A well-constructed thriller/mystery with a relevant message. 3/5 stars.
Thank you to Little, Brown Book Group, Sphere and NetGalley for providing me with an e-copy of this book.
The blurb: Sloane, Ardie, Grace and Rosalita have worked in the same legal office for years. The sudden death of the firm’s CEO means their boss, Ames, will likely take over the entire company. Each of the women has a different relationship with Ames, who has always been surrounded by whispers about how he treats women. Those whispers have been ignored, swept under the rug, hidden away by those in charge.
But the world has changed, and the women are watching this latest promotion for Ames differently.
This time, they’ve decided enough is enough.
Sloane and her colleagues’ decision to take a stand set in motion something catastrophic and unstoppable: lies will be uncovered, secrets will be exposed and not everyone will survive. All their lives – as women, colleagues, mothers, adversaries – will be changed for ever.
Whisper Network is a well-constructed mystery/thriller which feels very ‘now’ in that the plot revolves around issues of sexual harrassment in the workplace most recently brought to greater public attention by the #metoo and #timesup movements.
In this vein I thought the profession of the characters was a particularly canny choice: you’d think that if anyone would know how to deal with workplace harrassment it would be a group of highly-qualified lawyers. That these women face much the same barriers and ‘crap’ (conscious decision to use a fairly polite word there) upon entering and then once established in their profession makes you realise just how much the system is rigged against women no matter how high they manage to climb within it.
Thank you to Penguin UK and NetGalley for providing me with an e-copy of this book.
Arty has always lived in the Clearing, a small settlement in the forests of south India.
But their happy life, hidden from the rest of the world, is shattered by a terrible accident. For the first time in her sixteen years, Arty must leave the only place she’s ever known, into the outside world she’s been taught to fear.
Her only goal is to get help from a woman called Tania, who used to live in the forest, and the Uncle she knows is out there, somewhere. As she embarks on the terrifying journey, pursued by an enemy she can’t fathom, Arty soon realises that not everyone is to be trusted.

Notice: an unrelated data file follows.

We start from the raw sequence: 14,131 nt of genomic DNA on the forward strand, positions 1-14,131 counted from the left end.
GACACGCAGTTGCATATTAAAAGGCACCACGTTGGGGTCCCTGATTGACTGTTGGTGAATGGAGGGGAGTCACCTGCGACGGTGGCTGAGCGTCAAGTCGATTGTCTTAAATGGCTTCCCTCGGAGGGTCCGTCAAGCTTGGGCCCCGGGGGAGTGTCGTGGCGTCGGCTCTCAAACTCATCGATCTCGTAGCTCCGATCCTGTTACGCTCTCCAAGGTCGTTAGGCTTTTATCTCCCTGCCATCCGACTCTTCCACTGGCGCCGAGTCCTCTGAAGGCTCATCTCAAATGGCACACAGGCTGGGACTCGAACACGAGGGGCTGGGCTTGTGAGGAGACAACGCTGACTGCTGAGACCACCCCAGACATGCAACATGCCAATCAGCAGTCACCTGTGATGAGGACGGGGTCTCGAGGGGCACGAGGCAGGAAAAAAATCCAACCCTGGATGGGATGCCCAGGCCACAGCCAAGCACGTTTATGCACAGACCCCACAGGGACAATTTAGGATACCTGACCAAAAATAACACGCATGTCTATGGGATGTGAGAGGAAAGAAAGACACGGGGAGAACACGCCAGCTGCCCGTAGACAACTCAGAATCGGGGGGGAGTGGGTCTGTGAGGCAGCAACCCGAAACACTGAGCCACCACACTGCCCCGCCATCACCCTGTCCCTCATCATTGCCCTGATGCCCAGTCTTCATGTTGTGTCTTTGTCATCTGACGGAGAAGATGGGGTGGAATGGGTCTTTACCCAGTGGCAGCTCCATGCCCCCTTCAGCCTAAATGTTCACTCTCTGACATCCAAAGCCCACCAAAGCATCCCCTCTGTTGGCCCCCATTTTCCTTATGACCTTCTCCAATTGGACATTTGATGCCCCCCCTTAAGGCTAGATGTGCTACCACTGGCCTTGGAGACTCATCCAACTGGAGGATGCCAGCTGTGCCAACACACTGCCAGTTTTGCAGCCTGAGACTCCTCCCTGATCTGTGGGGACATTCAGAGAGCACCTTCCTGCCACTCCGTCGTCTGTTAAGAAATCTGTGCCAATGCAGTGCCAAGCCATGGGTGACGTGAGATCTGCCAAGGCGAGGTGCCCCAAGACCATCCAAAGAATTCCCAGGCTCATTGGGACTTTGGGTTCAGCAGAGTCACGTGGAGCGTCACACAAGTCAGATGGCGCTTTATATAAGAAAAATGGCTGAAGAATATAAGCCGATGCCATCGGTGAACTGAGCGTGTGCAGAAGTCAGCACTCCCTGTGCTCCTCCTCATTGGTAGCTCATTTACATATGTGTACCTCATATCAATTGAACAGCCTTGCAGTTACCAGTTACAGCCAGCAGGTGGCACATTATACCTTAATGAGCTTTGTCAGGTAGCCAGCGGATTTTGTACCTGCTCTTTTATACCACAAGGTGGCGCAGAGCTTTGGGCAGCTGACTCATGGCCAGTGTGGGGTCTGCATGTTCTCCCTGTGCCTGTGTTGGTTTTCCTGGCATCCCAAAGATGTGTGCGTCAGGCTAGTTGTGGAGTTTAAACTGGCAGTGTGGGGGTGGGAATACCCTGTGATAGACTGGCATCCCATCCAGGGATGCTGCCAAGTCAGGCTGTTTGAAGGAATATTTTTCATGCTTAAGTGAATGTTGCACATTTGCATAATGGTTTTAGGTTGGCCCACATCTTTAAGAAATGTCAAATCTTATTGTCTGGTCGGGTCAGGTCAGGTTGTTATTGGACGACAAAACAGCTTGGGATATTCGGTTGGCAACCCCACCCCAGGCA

She’s looking for answers, but what she’ll learn from Tania and Uncle Matthew is a shocking truth about her past.
Everything is changing too fast for this girl who came out of the woods, and is she running into a trap…?
Following The One Memory of Flora Banks and The Truth and Lies of Ella Black, Emily Barr is back with The Girl Who Came Out of the Woods and another tale about a girl on the cusp of womanhood who finds herself out on her own in an extraordionary situation.
One for anyone in need of an uplifting story. 4/5 stars.
Thank you to Quercus Books and NetGalley for providing me with an e-copy of this book.
Tiffy and Leon share a flat
Tiffy and Leon share a bed
Tiffy and Leon have never met…
Tiffy Moore needs a cheap flat, and fast. Leon Twomey works nights and needs cash. Their friends think they’re crazy, but it’s the perfect solution: Leon occupies the one-bed flat while Tiffy’s at work in the day, and she has the run of the place the rest of the time.
But with obsessive ex-boyfriends, demanding clients at work, wrongly-imprisoned brothers and, of course, the fact that they still haven’t met yet, they’re about to discover that if you want the perfect home you need to throw the rulebook out the window.
This book serves up everything you’d expect from the blurb and cover, and sometimes it’s great to get exactly what you were hoping for.
Bibliotherapy is actually a thing, and this is the sort of story I would prescribe to anyone who needed cheering up. The Flatshare is a fabulous happy hug of a book in which dragons are slain and everything gets wrapped up nicely. If that sounds like the sort of uplifting read you need right now, I wouldn’t hesitate in seeking this book out.
A deftly-handled tale about stories and storytellers. 4/5 stars.
Thank you to Random House UK and NetGalley for providing me with an e-copy of this book.
The blurb: A dark midwinter’s night in an ancient inn on the Thames. The regulars are entertaining themselves by telling stories when the door bursts open on an injured stranger. In his arms is the drowned corpse of a little child.
Hours later the dead girl stirs, takes a breath and returns to life.
Is it a miracle? Is it magic? Or can it be explained by science?
As the title gives away, Once Upon a River is a story about stories. I think the main reason it’s so successful as a good yarn is the effort that has gone into creating atmosphere. The author is particularly successful in conjouring up the damp, sometimes murky conditions of the riverside, which makes an evocative setting for scurrilous and possibly supernatural events. The use of the third person narrator also works very well as it’s in keeping with an oral narrative tradition which includes fairytales and myths.
A solid series opener. 3/5 stars.
Thank you to Bloomsbury, Raven Books and NetGalley for providing me with an e-copy of this book.
The blurb: The start of an enticing new historical series set in Victorian London; introducing Leo Stanhope: a transgender coroner’s assistant who must uncover a killer without risking his own future
Leo Stanhope. Avid chess player; assistant to a London coroner; in love with Maria; and hiding a very big secret.
For Leo was born Charlotte, the daughter of a respectable reverend. But knowing he was meant to be a man – despite the evidence of his body – and unable to cope with living a lie any longer, he fled his family home at just fifteen and has been living as Leo: his secret known to only a few trusted people. But then Maria is found dead and Leo is accused of her murder. Desperate to find her killer and under suspicion from all those around him, he stands to lose not just the woman he loves, but his freedom and, ultimately, his life.
I’m partial to stories set in the Victorian period, a mystery and original characters, and The House on Half Moon Street promised all three.
The descriptions of Victorian London are very successful. The details are excellent, and the passages which conjour up the dingier, fogbound parts of the city were particularly evocative.